Guard

The Guard can be used to validate method arguments in a streamlined manner, which is also faster, less verbose, more expressive and less error prone than manually writing checks and throwing exceptions.

How it works

These Guard APIs are built with three core principles in mind:

  • Being fast. To achieve that, all the APIs have been designed to produce as little code as possible in the caller, and each single Guard API will (almost always) be inlined. Furthermore, specialized methods are generated with T4 templates to achieve the most efficient assembly code possible when working with common types (eg. primitive numeric types).
  • Being helpful. Each Guard API produces a detailed exception message that clearly specifies what went wrong, along with additional info (eg. current variable values), when applicable.
  • Being intuitive. To achieve this, all the Guard APIs have expressive and self-explanatory names that make it immediately clear what each API is supposed to do. This shifts the burden of writing checks away from the developers, letting them express conditions using natural language.

Syntax

Here is a sample method, with some checks being done with explicitly and with manual throw statements:

public static void SampleMethod(int[] array, int index, Span<int> span, string text)
{
    if (array is null)
    {
        throw new ArgumentNullException(nameof(array), "The array must not be null");
    }

    if (array.Length >= 10)
    {
        throw new ArgumentException($"The array must have less than 10 items, had a size of {array.Length}", nameof(array));
    }

    if (index < 0 || index >= array.Length)
    {
        throw new ArgumentOutOfRangeException(nameof(index), $"The index must be in the [0, {array.Length}) range, was {index}");
    }

    if (span.Length < array.Length)
    {
        throw new ArgumentException($"The target span is shorter than the input array, had a length of {span.Length}", nameof(span));
    }

    if (string.IsNullOrEmpty(text))
    {
        throw new ArgumentException("The input text can't be null or empty", nameof(text));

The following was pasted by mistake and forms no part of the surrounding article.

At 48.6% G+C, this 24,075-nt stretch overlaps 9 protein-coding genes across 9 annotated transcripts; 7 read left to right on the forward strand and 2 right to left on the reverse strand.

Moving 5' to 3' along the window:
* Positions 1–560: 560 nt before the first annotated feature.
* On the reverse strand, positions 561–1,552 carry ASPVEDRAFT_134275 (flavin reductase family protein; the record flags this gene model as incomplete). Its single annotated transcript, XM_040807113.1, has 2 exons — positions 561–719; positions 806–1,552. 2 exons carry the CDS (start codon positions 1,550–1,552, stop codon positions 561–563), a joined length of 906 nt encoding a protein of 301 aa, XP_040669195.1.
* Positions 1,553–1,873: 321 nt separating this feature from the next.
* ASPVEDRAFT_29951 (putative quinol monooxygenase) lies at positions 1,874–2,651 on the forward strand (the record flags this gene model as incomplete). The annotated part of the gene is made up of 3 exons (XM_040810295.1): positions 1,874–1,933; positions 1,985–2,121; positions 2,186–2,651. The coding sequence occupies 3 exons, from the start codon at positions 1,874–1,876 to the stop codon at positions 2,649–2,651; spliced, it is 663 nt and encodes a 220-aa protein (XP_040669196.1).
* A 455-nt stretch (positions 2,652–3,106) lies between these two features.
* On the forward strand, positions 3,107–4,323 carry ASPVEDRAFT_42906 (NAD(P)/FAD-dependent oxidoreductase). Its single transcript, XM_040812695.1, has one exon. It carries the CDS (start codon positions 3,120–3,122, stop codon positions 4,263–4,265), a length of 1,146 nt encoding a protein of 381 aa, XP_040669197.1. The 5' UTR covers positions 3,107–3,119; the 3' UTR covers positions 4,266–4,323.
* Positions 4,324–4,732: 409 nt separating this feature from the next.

}
}

And here is the same method, but using the new Guard.APIs to validate the input arguments:

public static void SampleMethod(int[] array, int index, Span<int> span, string text)
{
    Guard.IsNotNull(array, nameof(array));
    Guard.HasSizeGreaterThanOrEqualTo(array, 10, nameof(array));
    Guard.IsInRangeFor(index, array, nameof(index));
    Guard.HasSizeLessThanOrEqualTo(array, span, nameof(span));
    Guard.IsNotNullOrEmpty(text, nameof(text));
}

The Guard APIs will perform the required checks in the fastest way possible, and will throw the appropriate exception with a well formated message if they fail.

Methods

There are dozens of different APIs and overloads in the Guard class, here are a few of them:

General

Methods Return Type Description
IsNotNull<T>(T, string) void Asserts that the input value is not null
IsOfType<T>(object, string) void Asserts that the input value is of a specific type
IsAssignableToType<T>(object, string) void Asserts that the input value can be assigned to a specified type
IsReferenceEqualTo<T>(T, T, string) void Asserts that the input value must be the same instance as the target value
IsTrue(bool, string) void Asserts that the input value must be true

Comparisons

Methods Return Type Description
IsEqualTo<T>(T, T, string) void Asserts that the input value must be equal to a specified value
IsBitwiseEqualTo<T>(T, T, string) void Asserts that the input value must be a bitwise match with a specified value
IsLessThan<T>(T, T, string) void Asserts that the input value must be less than a specified value
IsLessThanOrEqualTo<T>(T, T, string) void Asserts that the input value must be less than or equal to a specified value
IsInRange<T>(T, T, T, string) void Asserts that the input value must be in the [minimum, maximum) range
IsBetween<T>(T, T, T, string name) void Asserts that the input value must be in the (minimum, maximum) interval
IsBetweenOrEqualTo<T>(T, T, T, string name) void Asserts that the input value must be in the [minimum, maximum] interval

Strings

Methods Return Type Description
IsNotNullOrEmpty(string, string) void Asserts that the input string instance must not be null or empty
IsNotNullOrWhitespace(string, string) void Asserts that the input string instance must not be null or whitespace

Collections

Methods Return Type Description
IsNotEmpty<T>(T[], string) void Asserts that the input array instance must not be empty
HasSizeEqualTo<T>(T[], int, string) void Asserts that the input array instance must have a size of a specified value
HasSizeAtLeast<T>(T[], int, string) void Asserts that the input array must have a size of at least or equal to a specified value
IsInRangeFor<T>(int, T[], string) void Asserts that the input index is valid for a given array
HasSizeLessThanOrEqualTo<T>(T[], T[], string) void Asserts that the source array must have a size of less than or equal to that of the destination array

Tasks

Methods Return Type Description
IsCompleted(Task, string) void Asserts that the input task is in a completed state
IsNotCanceled(Task, string) void Asserts that the input task is not canceled

Sample Code

You can find more examples in our unit tests

Requirements

Implementation .NET Standard 2.0
Namespace Microsoft.Toolkit.Diagnostics
NuGet package Microsoft.Toolkit

The Guard class supports .NET Standard

API